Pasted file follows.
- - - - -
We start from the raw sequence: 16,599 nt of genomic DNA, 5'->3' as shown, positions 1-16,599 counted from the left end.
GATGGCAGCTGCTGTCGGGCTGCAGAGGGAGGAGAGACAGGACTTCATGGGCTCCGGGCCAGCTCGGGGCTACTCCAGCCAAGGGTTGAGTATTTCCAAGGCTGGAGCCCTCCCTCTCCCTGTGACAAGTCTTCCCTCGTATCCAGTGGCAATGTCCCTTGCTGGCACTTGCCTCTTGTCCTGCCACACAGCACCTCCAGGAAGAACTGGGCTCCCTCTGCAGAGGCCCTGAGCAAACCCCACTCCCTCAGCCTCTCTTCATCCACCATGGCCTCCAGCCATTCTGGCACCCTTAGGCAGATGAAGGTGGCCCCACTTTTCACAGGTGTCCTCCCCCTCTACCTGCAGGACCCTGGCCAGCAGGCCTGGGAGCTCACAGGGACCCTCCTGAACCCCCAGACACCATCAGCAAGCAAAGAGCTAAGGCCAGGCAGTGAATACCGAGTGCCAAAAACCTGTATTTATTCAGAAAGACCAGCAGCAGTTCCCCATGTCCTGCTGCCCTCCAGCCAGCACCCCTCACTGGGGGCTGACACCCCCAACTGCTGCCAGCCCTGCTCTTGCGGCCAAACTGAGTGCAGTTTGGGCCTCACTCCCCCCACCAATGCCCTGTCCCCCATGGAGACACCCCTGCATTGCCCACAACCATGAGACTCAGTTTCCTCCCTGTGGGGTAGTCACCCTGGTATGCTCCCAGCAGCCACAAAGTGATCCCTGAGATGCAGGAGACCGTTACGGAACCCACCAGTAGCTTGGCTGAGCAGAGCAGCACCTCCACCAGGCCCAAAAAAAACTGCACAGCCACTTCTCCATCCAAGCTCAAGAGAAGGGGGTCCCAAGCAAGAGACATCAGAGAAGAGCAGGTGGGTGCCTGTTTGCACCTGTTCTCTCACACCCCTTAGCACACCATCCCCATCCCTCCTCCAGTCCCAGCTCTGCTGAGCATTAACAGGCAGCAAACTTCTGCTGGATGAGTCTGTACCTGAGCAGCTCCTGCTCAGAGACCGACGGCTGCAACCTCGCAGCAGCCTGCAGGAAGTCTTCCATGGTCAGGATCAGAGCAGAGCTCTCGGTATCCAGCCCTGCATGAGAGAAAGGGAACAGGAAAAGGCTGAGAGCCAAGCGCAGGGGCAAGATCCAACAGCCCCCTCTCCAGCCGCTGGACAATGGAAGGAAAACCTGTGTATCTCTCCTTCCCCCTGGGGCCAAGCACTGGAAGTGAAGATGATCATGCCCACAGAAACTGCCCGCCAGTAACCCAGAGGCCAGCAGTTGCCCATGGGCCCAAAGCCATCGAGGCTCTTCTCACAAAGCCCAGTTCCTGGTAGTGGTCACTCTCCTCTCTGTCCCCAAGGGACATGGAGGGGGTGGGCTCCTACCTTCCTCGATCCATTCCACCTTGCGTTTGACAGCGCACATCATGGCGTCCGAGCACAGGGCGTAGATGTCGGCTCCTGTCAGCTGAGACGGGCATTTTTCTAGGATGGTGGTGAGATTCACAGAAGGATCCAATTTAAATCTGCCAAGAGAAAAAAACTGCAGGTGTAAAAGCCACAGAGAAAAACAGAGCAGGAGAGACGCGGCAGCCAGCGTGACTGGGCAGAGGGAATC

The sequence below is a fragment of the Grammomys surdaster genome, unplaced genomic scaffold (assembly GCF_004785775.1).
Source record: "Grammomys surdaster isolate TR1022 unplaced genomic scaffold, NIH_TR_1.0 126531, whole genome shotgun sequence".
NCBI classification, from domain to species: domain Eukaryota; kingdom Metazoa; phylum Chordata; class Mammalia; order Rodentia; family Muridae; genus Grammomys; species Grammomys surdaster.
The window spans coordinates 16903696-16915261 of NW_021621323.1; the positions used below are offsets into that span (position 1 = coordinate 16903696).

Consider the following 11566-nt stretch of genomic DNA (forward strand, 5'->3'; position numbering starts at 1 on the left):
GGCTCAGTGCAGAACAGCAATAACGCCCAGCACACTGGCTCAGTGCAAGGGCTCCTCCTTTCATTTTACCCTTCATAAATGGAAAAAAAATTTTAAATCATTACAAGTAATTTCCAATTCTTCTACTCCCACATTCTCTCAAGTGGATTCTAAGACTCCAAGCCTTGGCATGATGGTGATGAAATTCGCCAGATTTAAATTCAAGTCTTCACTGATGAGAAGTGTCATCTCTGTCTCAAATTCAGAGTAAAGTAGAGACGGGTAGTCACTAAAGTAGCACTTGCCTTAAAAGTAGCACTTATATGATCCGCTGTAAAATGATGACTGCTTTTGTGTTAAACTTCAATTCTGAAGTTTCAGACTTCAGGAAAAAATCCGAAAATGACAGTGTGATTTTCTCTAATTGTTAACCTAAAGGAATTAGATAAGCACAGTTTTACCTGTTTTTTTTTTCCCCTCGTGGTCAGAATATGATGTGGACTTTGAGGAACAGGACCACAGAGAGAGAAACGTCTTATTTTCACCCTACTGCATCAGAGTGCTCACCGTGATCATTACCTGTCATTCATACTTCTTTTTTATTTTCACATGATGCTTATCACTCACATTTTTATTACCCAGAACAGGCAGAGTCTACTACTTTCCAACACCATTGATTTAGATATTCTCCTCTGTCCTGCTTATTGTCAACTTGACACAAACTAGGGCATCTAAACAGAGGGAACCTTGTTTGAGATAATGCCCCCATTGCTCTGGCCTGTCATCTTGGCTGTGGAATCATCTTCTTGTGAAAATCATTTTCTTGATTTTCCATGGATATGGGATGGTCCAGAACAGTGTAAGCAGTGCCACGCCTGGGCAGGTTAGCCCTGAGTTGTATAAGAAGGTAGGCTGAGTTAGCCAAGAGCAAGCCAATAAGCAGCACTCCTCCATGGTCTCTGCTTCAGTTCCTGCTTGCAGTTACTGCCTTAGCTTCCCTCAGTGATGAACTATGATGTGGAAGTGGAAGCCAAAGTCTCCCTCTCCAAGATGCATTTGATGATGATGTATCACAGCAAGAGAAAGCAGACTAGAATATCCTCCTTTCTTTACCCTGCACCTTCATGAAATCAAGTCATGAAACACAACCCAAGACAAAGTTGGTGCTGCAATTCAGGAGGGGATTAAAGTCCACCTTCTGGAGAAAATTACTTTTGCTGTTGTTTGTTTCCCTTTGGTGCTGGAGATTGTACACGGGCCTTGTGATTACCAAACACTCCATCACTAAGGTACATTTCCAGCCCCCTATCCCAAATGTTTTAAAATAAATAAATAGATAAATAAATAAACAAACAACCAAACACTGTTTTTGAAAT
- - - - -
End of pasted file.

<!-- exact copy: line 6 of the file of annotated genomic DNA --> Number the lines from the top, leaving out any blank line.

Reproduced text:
The window spans coordinates 16903696-16915261 of NW_021621323.1; the positions used below are offsets into that span (position 1 = coordinate 16903696).